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5 Ways to Motivate Young Writers and Readers

Research supports what successful parents and teachers do.

Danielle's Grocery Store MapLittle kids want to write. What can parents and preschool teachers do to capture this intrinsic motivation? Here are five fun, everyday writing activities you don’t want to miss along with educational and scientific research to back them up.

In this post, education-writer Steve Peha and I share the types of activities you can do at home to motivate very young children to write and read along with some of the research that supports these everyday practices.

5 Ways to Motivate Young Writers and Readers

By Richard Gentry and Steve Peha

Parents can use the same kinds of successful techniques that savvy preschool teachers use at school to get going with everyday writing. These tried and true motivational activities will turn your pencil-and-paper kid into a writer and reader. We follow the activities with the evidence base that explains why these activities work as motivators and how they increase your child’s sense of autonomy, mastery, and purpose as a writer and reader.

Story-Time Writing

Most parents read stories to their kids. But how many parents write them? It’s not hard. Invite your child to write with you. Grab some paper and something to write with. And then make up a little story, writing it down, page by page as you go. Keep the stories simple. Make a sketch to illustrate each page or have your child do the illustration. Try to make stories that look like the ones you read with your child in easy books. Kids love Mom-or-Dad-When-They-Were-Kids stories or When-You-Were-A-Baby stories.

Another way to engage your child is in shared story creation where both of you contribute simultaneously. As you create the story together you serve as a model of how exactly to go about it. Over time in this gradual release learning model—I do it; we do it; you do it—your child will be writing stories on his or her own.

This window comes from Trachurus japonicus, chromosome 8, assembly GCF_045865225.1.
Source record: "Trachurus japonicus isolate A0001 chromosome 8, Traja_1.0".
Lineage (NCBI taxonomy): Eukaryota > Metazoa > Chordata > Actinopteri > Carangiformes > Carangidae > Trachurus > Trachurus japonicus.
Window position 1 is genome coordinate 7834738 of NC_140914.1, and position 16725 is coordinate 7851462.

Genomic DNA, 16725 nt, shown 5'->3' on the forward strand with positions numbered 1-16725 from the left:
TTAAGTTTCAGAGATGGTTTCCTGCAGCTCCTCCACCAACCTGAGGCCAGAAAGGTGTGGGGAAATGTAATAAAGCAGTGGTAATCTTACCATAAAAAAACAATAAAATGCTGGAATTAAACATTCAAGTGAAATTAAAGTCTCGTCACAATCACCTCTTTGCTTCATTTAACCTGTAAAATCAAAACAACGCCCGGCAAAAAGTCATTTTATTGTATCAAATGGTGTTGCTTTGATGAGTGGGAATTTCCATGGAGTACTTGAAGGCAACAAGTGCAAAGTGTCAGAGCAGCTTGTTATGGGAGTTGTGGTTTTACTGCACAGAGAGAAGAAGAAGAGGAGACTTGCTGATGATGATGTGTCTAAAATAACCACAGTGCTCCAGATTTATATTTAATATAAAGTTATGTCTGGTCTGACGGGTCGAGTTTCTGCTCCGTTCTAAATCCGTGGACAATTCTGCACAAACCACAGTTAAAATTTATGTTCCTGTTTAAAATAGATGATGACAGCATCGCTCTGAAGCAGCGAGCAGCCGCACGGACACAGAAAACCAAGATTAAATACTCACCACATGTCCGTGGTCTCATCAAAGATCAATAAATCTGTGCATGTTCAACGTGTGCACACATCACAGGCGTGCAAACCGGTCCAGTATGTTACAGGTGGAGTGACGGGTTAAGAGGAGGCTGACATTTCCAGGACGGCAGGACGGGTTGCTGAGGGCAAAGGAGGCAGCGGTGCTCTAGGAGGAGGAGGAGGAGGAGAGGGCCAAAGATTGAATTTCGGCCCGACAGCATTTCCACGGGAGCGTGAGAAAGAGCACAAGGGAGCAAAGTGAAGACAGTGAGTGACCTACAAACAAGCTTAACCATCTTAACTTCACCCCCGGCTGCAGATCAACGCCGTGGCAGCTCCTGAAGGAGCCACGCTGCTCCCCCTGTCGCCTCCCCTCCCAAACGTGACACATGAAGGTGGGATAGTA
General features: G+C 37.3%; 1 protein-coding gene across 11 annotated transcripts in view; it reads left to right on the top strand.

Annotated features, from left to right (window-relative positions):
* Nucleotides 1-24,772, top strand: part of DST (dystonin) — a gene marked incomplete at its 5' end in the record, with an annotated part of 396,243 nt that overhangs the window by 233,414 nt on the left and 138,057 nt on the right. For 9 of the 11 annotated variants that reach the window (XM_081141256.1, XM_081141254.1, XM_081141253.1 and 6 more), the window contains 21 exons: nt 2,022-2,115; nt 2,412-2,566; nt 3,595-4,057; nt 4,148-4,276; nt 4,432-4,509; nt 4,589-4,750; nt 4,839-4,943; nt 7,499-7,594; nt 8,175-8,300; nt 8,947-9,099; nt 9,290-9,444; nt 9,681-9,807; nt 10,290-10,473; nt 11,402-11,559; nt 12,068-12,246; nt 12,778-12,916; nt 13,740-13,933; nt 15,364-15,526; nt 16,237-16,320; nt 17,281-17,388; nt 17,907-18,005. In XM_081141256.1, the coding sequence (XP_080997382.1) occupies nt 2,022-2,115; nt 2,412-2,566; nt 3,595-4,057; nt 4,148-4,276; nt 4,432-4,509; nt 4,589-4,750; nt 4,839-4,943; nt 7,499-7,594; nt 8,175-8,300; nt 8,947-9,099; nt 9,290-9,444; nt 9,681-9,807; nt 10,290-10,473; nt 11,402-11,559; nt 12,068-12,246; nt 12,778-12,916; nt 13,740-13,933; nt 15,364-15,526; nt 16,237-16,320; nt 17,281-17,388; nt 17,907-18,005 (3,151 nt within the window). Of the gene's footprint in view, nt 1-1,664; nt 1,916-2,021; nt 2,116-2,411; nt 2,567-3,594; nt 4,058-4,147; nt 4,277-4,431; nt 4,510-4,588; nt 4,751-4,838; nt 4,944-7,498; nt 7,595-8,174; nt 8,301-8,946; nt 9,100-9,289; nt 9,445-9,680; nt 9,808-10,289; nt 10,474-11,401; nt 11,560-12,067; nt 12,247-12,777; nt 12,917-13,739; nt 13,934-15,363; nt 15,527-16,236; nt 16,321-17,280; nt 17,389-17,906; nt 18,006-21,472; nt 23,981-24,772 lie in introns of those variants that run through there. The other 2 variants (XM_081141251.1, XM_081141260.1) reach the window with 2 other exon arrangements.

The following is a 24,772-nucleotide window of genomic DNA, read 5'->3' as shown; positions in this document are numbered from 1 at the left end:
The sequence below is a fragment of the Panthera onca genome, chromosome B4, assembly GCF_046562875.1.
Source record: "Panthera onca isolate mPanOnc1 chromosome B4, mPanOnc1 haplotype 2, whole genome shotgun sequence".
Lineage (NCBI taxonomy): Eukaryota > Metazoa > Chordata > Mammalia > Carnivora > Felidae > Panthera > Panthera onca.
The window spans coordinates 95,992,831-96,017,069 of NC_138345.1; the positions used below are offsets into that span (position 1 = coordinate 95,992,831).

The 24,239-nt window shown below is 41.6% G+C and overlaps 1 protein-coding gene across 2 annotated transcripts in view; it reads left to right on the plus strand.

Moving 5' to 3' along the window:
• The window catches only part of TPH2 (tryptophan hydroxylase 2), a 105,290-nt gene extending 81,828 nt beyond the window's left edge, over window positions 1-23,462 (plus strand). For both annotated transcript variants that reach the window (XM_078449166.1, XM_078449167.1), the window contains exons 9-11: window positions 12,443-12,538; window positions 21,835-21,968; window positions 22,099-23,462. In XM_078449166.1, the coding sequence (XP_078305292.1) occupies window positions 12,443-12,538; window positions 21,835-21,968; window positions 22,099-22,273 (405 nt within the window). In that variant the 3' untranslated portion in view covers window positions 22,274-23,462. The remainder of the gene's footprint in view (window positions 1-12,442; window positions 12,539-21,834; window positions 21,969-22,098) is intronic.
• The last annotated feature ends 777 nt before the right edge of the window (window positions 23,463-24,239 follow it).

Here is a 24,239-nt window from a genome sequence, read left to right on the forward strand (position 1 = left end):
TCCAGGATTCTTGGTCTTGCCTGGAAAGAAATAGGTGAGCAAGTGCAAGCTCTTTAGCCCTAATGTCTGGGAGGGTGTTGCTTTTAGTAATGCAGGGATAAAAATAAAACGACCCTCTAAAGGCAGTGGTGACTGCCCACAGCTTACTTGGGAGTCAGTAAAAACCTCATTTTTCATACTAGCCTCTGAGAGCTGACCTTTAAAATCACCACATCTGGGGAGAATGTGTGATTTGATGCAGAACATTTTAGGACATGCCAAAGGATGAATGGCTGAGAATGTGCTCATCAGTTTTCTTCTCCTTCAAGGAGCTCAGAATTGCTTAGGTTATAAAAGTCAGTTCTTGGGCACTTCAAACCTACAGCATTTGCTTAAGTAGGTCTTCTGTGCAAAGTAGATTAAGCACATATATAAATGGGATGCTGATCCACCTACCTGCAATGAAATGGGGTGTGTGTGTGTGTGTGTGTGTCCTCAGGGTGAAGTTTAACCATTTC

Our lives are full of lists: “to do” lists, shopping lists, lists of people, list of favorite things, etc. Many of these lists are things we write down. List writing is pretty easy. So it’s often one of the first forms of writing kids can be involved in.

The next time you make a grocery list, ask your child to help you with it. Even if you do all the writing, they’ll feel included in the process. Gradually, they’ll want to do it, too. Don’t be surprised when one day they present you with their own list of things they’d like you pick up at the store.

Revive a Long Lost Tradition

Kids love to get gifts. But the tradition of “Thank You” notes seems to have fallen by the wayside. Whether you are a parent, a grandparent, an uncle or an aunt, a child’s thank you note—dictated or written in their own hand—is a treasure.

Three reasons for using this technique as a motivator for writing and reading are that it teaches kids cultural values, social interaction, and it’s a wonderful way for kids to write to a real audience. From a teaching and cognitive perspective there’s the added value of repetition: many of the notes use the same words (like “thank you” or “I like the _______ you sent me,” and so on).

Map It Out

Draw—Label—Captionwriting is a simple form that can be used by preschoolers. [1] In the following variation taken from a case study in Raising Confident Readers: How to Teach Your Child to Read and Write: From Baby to Age 7 [2], Danielle, (four years, eight months of age) drew a map of the aisles in the Publix grocery store and put in labels to show where here favorite foods could be found.

Repetition, Repetition, Repetition

Repetition is not a single activity, but a reminder that you should write and read with your child every day. Your child is often motivated to mimic and repeat what you do even without any prompting. Repetition is its own built-in motivator. When you do fun and engaging side-by-side writing and reading activities over time your beginner reorganizes and integrates new information such as higher-order print concepts and piles on new knowledge about sounds, letters, and literacy. Reading aloud is crucial. But don’t forget that among 3- to 6-year-olds, pencil and paper kids are often the first readers.[2]